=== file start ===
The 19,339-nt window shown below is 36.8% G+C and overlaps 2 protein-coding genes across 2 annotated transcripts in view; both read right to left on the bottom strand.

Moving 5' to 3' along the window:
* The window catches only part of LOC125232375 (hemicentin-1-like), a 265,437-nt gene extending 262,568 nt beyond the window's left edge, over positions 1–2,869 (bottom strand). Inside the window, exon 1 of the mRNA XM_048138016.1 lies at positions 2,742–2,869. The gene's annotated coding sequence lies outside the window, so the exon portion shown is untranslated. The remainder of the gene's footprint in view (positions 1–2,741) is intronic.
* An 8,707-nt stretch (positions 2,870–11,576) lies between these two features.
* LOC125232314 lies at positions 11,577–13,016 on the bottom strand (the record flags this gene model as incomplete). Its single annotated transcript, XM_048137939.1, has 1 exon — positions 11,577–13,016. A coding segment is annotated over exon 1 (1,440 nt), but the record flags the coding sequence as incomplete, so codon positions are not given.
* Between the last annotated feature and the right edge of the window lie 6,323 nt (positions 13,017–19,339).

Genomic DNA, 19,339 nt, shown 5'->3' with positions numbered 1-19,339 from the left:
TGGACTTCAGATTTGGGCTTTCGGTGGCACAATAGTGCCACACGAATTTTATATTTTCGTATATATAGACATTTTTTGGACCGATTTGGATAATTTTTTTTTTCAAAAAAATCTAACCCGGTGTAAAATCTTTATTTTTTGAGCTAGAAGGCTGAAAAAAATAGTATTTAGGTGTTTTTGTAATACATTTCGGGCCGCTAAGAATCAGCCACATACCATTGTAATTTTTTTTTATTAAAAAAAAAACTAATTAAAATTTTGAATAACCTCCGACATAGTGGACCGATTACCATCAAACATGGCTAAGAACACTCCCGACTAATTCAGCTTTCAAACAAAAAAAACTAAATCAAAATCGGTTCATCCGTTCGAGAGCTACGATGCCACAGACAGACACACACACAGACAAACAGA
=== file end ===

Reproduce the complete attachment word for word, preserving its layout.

The 19,339-nt window shown below is 36.8% G+C and overlaps 2 protein-coding genes across 2 annotated transcripts in view; both read right to left on the bottom strand.

Moving 5' to 3' along the window:
* The window catches only part of LOC125232375 (hemicentin-1-like), a 265,437-nt gene extending 262,568 nt beyond the window's left edge, over positions 1–2,869 (bottom strand). Inside the window, exon 1 of the mRNA XM_048138016.1 lies at positions 2,742–2,869. The gene's annotated coding sequence lies outside the window, so the exon portion shown is untranslated. The remainder of the gene's footprint in view (positions 1–2,741) is intronic.
* An 8,707-nt stretch (positions 2,870–11,576) lies between these two features.
* LOC125232314 lies at positions 11,577–13,016 on the bottom strand (the record flags this gene model as incomplete). Its single annotated transcript, XM_048137939.1, has 1 exon — positions 11,577–13,016. A coding segment is annotated over exon 1 (1,440 nt), but the record flags the coding sequence as incomplete, so codon positions are not given.
* Between the last annotated feature and the right edge of the window lie 6,323 nt (positions 13,017–19,339).

Genomic DNA, 19,339 nt, shown 5'->3' with positions numbered 1-19,339 from the left:
TGGACTTCAGATTTGGGCTTTCGGTGGCACAATAGTGCCACACGAATTTTATATTTTCGTATATATAGACATTTTTTGGACCGATTTGGATAATTTTTTTTTTCAAAAAAATCTAACCCGGTGTAAAATCTTTATTTTTTGAGCTAGAAGGCTGAAAAAAATAGTATTTAGGTGTTTTTGTAATACATTTCGGGCCGCTAAGAATCAGCCACATACCATTGTAATTTTTTTTTATTAAAAAAAAAACTAATTAAAATTTTGAATAACCTCCGACATAGTGGACCGATTACCATCAAACATGGCTAAGAACACTCCCGACTAATTCAGCTTTCAAACAAAAAAAACTAAATCAAAATCGGTTCATCCGTTCGAGAGCTACGATGCCACAGACAGACACACACACAGACAAACAGA